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such a severe undulation, that many could scarcely keep their feet; the direction of the waves was invariably from the south-east, to north-west; sea shocks were not felt.

From midnight to 6 A.M. of the 17th, nothing was felt, save a light trembling, but on the 17th, at 6 o'clock, the shocks began again with renewed force, and between that hour and 10 in the forenoon, nine shocks had taken place, of which one lasted thirty-one seconds.

Some details of the loss follow:-At the capital of Cheribon, all the Government buildings, (with the exception of the store houses) and more than 200 private stone dwellings were severely damaged, and mostly rendered uninbabitable, in consequence of which no one durst remain within doors during the night, and all passed the night on the plains in the town, or in the gardens. A Chinese dwelling in the city fell down. One person was killed and six others hurt.

At Palimanang the Commandant's house and other stone buildings in the fort were severely damaged, and some personal injuries inflicted; the wooden dwellings suffering no injury of any consequence.

At two neighbouring sugar factories great havoc was done, the buildings of all sorts being thrown down, and several lives lost.

At Dana Radja, Radja Galu, and Pamankiran, many buildings were destroyed.

Almost all the post stations are severely damaged ; many stone watchhouses along the roads were throwa down; and even the milestones along the great road fell over.

At Indramayu the first shocks caused severe damage to the Assistant-Resident's house, the Commandant's dwelling and the fort, and the stone houses of the European inhabitants, rendering them uninhabitable. Forty stone houses belonging to Chinese, were partly or wholly overturned. At different places the ground was torn open from one to two feet in width, and from the openings large quantities of sand and muddy water boiled up; by the falling of one of the houses a woman was killed, and her two children wounded.

The Government store-houses, both at Cheribon and Indramayu, which were of wood, did not suffer.

At Kuningang, the regency house only suffered a little. The western part of the regency Madja Lengka appears to have suffered very little.

In the regency of Galu, and in the eastern part of the regency of Cheribon no damage of consequence was done.

Although the earthquake was felt throughout the whole residency of Cheribon, its devastation was confined to the northern and western parts of the regency of Chiberon, the eastern and northern parts of the regency of Madja Lengka, and the division of Indramayu.

Light shocks continued to be felt until the 20th of November, which however, occasioned no damage. It has been ascertained, on investigation, that the shocks made themselves most heavily felt on the north-east and northwest slope of the mountain Tjermaê. There the ground was split in more than forty places, and rents are found of more than fifty roods long, and three to four feet broad. In some places the roads to the coffee gardens are rent, so that the approach to the same for the present is impossible. The coffee gardens themselves, however, have not suffered ; nor even the dessas lying on the mountains, with the exception of the small dessa Tjibluu, where the ground is torn. The inhabitants of this dessa, consisting of twenty-nine families, bad time to take flight.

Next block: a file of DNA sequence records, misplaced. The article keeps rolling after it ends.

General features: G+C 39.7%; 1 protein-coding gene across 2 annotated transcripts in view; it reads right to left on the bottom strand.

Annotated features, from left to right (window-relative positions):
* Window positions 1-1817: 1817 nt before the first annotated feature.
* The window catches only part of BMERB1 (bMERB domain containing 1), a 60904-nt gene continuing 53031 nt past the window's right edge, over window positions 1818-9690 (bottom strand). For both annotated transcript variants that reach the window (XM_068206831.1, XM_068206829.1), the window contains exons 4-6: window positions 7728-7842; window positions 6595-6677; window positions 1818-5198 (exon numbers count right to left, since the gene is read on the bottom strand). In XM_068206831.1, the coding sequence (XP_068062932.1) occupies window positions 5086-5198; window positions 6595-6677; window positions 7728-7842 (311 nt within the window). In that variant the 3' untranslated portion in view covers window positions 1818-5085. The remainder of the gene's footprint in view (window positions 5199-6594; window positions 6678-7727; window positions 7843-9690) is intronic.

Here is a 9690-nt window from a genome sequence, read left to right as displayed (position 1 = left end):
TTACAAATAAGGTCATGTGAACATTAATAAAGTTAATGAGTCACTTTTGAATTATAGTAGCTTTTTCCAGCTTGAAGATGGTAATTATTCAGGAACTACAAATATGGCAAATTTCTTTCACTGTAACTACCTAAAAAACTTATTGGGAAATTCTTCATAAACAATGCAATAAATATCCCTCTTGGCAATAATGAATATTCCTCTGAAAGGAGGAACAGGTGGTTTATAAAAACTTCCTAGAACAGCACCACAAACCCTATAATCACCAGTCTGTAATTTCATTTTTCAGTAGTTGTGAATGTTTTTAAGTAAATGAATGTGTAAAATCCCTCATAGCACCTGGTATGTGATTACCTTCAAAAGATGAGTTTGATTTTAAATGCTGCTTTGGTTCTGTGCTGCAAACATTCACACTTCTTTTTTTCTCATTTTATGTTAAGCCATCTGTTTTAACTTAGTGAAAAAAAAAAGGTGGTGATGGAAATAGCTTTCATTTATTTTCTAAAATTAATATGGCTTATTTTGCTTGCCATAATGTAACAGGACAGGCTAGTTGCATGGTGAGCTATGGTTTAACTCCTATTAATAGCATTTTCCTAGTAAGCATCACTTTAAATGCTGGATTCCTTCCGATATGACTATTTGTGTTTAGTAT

A private letter states further particulars of the earthquake in the residency of Cheribon:

The first shocks were felt between half past 10 and 11 o'clock, the exact time can be ascertained with difficulty, because the clocks and watches in the interior differ. The first shock lasted fully thirty seconds; the direction in the first alarm was not observed; however, it was not a proper undulation, but more a thrilling with short shocks. Some seconds thereafter, the second shock began, which lasted about twenty or thirty seconds, and was still heavier. From the very short intermission between the first and second shocks, the two might be taken for one. Ten to twelve minutes later, the third shock came, as heavy as the two previous. It then appeared that the direction was from S.W. to N.E. All these shocks were accompanied by a dull vibratory noise, exactly like that which the iron cable makes at the bow of a ship, when the anchor is falling. The undulation of the buildings was plainly seen.

The writer journeying the same day on a tour of inspection to Ardjowinangon, sixteen miles from Cheribon, found all in ruins, and was obliged to pass the night in a bamboo hut. On the following morning, proceeding further on horseback, the shocks began anew, with such violence, that the horse would not proceed further.